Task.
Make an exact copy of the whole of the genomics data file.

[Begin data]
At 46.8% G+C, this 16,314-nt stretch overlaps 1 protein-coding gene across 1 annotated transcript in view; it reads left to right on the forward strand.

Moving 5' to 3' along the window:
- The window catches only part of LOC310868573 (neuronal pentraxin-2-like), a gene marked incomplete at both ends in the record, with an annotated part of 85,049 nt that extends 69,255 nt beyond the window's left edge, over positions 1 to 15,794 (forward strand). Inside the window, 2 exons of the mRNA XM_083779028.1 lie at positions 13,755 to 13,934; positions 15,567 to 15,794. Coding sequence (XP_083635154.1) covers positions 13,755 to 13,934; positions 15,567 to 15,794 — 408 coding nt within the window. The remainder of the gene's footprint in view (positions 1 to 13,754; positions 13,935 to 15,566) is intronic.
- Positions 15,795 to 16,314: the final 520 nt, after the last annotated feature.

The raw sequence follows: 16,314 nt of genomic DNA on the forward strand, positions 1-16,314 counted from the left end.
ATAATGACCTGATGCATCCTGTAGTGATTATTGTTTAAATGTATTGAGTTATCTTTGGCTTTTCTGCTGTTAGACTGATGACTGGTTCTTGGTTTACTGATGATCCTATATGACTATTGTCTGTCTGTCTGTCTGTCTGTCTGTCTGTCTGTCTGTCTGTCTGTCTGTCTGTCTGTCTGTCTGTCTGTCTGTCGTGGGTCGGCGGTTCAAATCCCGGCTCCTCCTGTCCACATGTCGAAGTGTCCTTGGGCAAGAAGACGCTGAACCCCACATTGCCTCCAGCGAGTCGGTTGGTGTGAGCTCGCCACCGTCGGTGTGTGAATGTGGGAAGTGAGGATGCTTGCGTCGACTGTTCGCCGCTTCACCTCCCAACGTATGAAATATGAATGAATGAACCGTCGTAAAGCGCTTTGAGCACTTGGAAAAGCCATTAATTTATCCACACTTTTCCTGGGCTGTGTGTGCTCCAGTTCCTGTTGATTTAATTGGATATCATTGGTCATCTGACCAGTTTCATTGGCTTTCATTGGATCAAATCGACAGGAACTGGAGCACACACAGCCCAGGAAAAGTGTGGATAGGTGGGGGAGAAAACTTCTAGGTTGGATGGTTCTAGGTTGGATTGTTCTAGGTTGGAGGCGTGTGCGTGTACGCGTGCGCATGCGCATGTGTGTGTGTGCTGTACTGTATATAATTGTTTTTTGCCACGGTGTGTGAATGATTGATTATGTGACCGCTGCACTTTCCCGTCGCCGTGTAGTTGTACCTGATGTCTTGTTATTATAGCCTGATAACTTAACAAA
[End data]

At 46.8% G+C, this 16,314-nt stretch overlaps 1 protein-coding gene across 1 annotated transcript in view; it reads left to right on the forward strand.

Moving 5' to 3' along the window:
- The window catches only part of LOC310868573 (neuronal pentraxin-2-like), a gene marked incomplete at both ends in the record, with an annotated part of 85,049 nt that extends 69,255 nt beyond the window's left edge, over positions 1 to 15,794 (forward strand). Inside the window, 2 exons of the mRNA XM_083779028.1 lie at positions 13,755 to 13,934; positions 15,567 to 15,794. Coding sequence (XP_083635154.1) covers positions 13,755 to 13,934; positions 15,567 to 15,794 — 408 coding nt within the window. The remainder of the gene's footprint in view (positions 1 to 13,754; positions 13,935 to 15,566) is intronic.
- Positions 15,795 to 16,314: the final 520 nt, after the last annotated feature.

The raw sequence follows: 16,314 nt of genomic DNA on the forward strand, positions 1-16,314 counted from the left end.
ATAATGACCTGATGCATCCTGTAGTGATTATTGTTTAAATGTATTGAGTTATCTTTGGCTTTTCTGCTGTTAGACTGATGACTGGTTCTTGGTTTACTGATGATCCTATATGACTATTGTCTGTCTGTCTGTCTGTCTGTCTGTCTGTCTGTCTGTCTGTCTGTCTGTCTGTCTGTCTGTCTGTCTGTCTGTCGTGGGTCGGCGGTTCAAATCCCGGCTCCTCCTGTCCACATGTCGAAGTGTCCTTGGGCAAGAAGACGCTGAACCCCACATTGCCTCCAGCGAGTCGGTTGGTGTGAGCTCGCCACCGTCGGTGTGTGAATGTGGGAAGTGAGGATGCTTGCGTCGACTGTTCGCCGCTTCACCTCCCAACGTATGAAATATGAATGAATGAACCGTCGTAAAGCGCTTTGAGCACTTGGAAAAGCCATTAATTTATCCACACTTTTCCTGGGCTGTGTGTGCTCCAGTTCCTGTTGATTTAATTGGATATCATTGGTCATCTGACCAGTTTCATTGGCTTTCATTGGATCAAATCGACAGGAACTGGAGCACACACAGCCCAGGAAAAGTGTGGATAGGTGGGGGAGAAAACTTCTAGGTTGGATGGTTCTAGGTTGGATTGTTCTAGGTTGGAGGCGTGTGCGTGTACGCGTGCGCATGCGCATGTGTGTGTGTGCTGTACTGTATATAATTGTTTTTTGCCACGGTGTGTGAATGATTGATTATGTGACCGCTGCACTTTCCCGTCGCCGTGTAGTTGTACCTGATGTCTTGTTATTATAGCCTGATAACTTAACAAA